9% of observations are anomalous).

Another aspect of the comparison can be speed, as the authors of [1] state that there is no (significant) decrease in speed in Extended Isolation Forest.

Isolation Forest in sklearnIn all models I will try to use the same settings, meaning:number of trees in the forest = 100maximum number of samples to draw for estimating each tree = 256I know up front that there is 0.

9% anomalies in the dataset and I will use this percentage to select the highest anomaly scoresThe Forest is able to correctly identify 8.

7% of anomalies in the dataset.

Performance of sklearn’s IFIsolation Forest in eifBy setting ExtensionLevel to 0 I am estimating a regular Isolation Forest.

First of all, as of now there is no way of setting random state for the model, so running it multiple times might yield different results.

Also the eif implementation does not have that many parameters to configure.

Another thing is that the model predicts anomaly scores, but does not automatically identify which observations are considered outliers.

To identify the anomalies, I sort the anomaly scores and retrieve indices of 0.

9% of observations with highest scores.

Performance of eif’s IFThe performance of this implementation of Isolation Forest turns out to perform worse that the sklearn ‘s one.

It only captures 6.

3% of anomalies in the dataset.

What is more, due to lack of random state each time we run this model the performance changes.

Extended Isolation Forest in eifThis part is very similar to the vanilla Isolation Forest case (eif implementation) with the difference being the ExtensionLevel.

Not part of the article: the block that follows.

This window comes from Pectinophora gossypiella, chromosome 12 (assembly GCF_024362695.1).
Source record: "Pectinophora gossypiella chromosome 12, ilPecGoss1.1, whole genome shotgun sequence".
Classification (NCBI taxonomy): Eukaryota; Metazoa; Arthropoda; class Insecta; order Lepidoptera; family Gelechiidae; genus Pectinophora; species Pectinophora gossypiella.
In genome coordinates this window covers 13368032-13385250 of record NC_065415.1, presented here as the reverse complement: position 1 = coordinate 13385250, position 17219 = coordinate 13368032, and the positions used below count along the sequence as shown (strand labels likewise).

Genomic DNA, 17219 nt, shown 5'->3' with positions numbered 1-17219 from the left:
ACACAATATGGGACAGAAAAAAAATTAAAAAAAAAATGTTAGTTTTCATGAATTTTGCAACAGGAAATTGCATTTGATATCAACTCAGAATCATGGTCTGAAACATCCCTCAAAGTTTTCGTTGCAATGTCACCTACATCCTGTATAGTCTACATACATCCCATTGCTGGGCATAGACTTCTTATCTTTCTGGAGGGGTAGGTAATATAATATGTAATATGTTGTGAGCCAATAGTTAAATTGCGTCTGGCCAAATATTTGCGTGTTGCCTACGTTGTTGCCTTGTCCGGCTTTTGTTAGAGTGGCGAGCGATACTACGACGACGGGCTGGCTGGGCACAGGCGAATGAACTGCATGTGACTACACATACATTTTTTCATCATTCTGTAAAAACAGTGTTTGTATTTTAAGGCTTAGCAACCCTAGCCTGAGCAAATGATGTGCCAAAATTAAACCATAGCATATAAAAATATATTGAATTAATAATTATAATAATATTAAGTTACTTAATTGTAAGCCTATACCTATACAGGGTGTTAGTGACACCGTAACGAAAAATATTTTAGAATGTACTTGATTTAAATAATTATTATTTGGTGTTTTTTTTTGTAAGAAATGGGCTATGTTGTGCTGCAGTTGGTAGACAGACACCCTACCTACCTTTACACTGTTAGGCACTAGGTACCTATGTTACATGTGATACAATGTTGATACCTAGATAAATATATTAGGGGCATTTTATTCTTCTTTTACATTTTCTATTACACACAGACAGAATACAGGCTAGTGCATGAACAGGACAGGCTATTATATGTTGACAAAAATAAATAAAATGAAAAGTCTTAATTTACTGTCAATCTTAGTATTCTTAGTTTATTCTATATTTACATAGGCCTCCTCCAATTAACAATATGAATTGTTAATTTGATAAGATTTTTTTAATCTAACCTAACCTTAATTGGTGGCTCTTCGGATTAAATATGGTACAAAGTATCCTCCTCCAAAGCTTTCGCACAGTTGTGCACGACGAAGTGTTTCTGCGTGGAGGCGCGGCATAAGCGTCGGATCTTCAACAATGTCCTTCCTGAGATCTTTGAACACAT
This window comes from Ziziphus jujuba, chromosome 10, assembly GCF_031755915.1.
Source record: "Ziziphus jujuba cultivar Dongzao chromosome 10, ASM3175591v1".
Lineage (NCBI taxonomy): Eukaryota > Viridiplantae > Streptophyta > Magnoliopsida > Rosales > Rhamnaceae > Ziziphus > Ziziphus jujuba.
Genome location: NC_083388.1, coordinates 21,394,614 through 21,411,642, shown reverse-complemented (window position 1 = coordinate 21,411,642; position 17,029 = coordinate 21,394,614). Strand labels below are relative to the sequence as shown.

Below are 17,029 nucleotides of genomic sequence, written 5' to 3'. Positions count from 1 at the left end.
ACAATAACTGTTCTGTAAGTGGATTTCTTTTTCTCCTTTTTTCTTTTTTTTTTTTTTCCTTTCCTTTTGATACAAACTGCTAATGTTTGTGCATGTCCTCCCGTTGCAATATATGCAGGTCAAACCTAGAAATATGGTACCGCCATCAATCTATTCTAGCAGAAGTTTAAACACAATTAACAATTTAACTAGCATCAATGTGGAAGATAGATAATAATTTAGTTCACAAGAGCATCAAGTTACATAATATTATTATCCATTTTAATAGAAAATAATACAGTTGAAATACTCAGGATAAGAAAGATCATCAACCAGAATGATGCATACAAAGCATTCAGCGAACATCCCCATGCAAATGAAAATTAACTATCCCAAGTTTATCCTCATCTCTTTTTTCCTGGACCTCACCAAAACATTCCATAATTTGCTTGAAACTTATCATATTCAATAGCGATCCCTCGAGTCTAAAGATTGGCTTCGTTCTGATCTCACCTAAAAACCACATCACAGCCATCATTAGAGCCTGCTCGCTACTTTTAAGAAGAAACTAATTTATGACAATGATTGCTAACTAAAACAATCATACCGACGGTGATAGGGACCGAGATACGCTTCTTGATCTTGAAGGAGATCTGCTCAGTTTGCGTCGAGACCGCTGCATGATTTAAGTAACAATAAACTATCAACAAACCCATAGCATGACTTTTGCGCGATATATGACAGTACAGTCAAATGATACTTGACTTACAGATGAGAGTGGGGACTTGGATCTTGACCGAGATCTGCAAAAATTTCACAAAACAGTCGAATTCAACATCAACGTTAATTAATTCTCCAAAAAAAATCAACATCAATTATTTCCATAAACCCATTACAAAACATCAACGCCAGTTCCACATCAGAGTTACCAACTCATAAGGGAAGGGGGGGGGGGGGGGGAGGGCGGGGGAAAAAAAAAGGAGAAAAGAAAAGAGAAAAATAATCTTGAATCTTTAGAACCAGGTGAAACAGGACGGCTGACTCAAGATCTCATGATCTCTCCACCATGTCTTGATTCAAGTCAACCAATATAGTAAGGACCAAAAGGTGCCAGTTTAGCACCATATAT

To work on fully extended level, I set the level to 9 (number of dimensions – 1).

As can be seen in the results, the model fails to identify a single anomaly in the dataset.

Unfortunately, I do not have any explanation for this and if anyone knows what the issue might be, please let me know in the comments and I will update this post.

Performance of EIFConclusionsThe Extended Isolation Forest algorithm certainly is interesting and worth further exploring.

It easily overcomes the limitations of the original model on a set of artificial examples, however, there seems to be some kind of problem when implementing it on a real life dataset.

What is more, the current eif implementation is nearly as fast as the sklearn one.

On my MacBook Pro the sklearn IF took 14s to train, while the eif implementations took roughly 10 minutes.

I really hope the algorithm will be further improved and will serve as a good tool for identifying anomalies.

As always, you can find the code used for this article on my GitHub.

In case you have any questions or feedback, please let me know in the comments.

References[1] Extended Isolation Forest.. More details